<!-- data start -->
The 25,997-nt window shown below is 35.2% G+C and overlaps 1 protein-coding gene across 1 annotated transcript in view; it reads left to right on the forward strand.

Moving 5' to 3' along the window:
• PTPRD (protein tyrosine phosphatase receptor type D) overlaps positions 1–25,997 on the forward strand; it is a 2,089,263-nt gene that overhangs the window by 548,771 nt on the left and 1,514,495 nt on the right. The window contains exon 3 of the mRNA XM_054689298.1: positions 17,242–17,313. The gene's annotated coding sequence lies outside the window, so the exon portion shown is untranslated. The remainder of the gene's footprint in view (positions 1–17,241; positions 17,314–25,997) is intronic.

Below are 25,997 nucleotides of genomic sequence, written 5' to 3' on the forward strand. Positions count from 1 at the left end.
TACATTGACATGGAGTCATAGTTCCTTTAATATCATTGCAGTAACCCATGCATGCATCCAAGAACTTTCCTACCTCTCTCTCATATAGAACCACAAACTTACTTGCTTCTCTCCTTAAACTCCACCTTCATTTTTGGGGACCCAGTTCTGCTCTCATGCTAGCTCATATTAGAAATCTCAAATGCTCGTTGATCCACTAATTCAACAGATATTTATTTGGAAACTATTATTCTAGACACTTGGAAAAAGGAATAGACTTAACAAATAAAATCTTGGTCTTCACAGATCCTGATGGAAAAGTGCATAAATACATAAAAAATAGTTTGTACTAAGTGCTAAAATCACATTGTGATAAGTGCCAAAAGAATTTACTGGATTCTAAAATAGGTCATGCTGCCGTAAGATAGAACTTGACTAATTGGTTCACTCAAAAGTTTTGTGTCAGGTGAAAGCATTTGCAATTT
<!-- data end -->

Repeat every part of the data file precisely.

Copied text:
The 25,997-nt window shown below is 35.2% G+C and overlaps 1 protein-coding gene across 1 annotated transcript in view; it reads left to right on the forward strand.

Moving 5' to 3' along the window:
• PTPRD (protein tyrosine phosphatase receptor type D) overlaps positions 1–25,997 on the forward strand; it is a 2,089,263-nt gene that overhangs the window by 548,771 nt on the left and 1,514,495 nt on the right. The window contains exon 3 of the mRNA XM_054689298.1: positions 17,242–17,313. The gene's annotated coding sequence lies outside the window, so the exon portion shown is untranslated. The remainder of the gene's footprint in view (positions 1–17,241; positions 17,314–25,997) is intronic.

Below are 25,997 nucleotides of genomic sequence, written 5' to 3' on the forward strand. Positions count from 1 at the left end.
TACATTGACATGGAGTCATAGTTCCTTTAATATCATTGCAGTAACCCATGCATGCATCCAAGAACTTTCCTACCTCTCTCTCATATAGAACCACAAACTTACTTGCTTCTCTCCTTAAACTCCACCTTCATTTTTGGGGACCCAGTTCTGCTCTCATGCTAGCTCATATTAGAAATCTCAAATGCTCGTTGATCCACTAATTCAACAGATATTTATTTGGAAACTATTATTCTAGACACTTGGAAAAAGGAATAGACTTAACAAATAAAATCTTGGTCTTCACAGATCCTGATGGAAAAGTGCATAAATACATAAAAAATAGTTTGTACTAAGTGCTAAAATCACATTGTGATAAGTGCCAAAAGAATTTACTGGATTCTAAAATAGGTCATGCTGCCGTAAGATAGAACTTGACTAATTGGTTCACTCAAAAGTTTTGTGTCAGGTGAAAGCATTTGCAATTT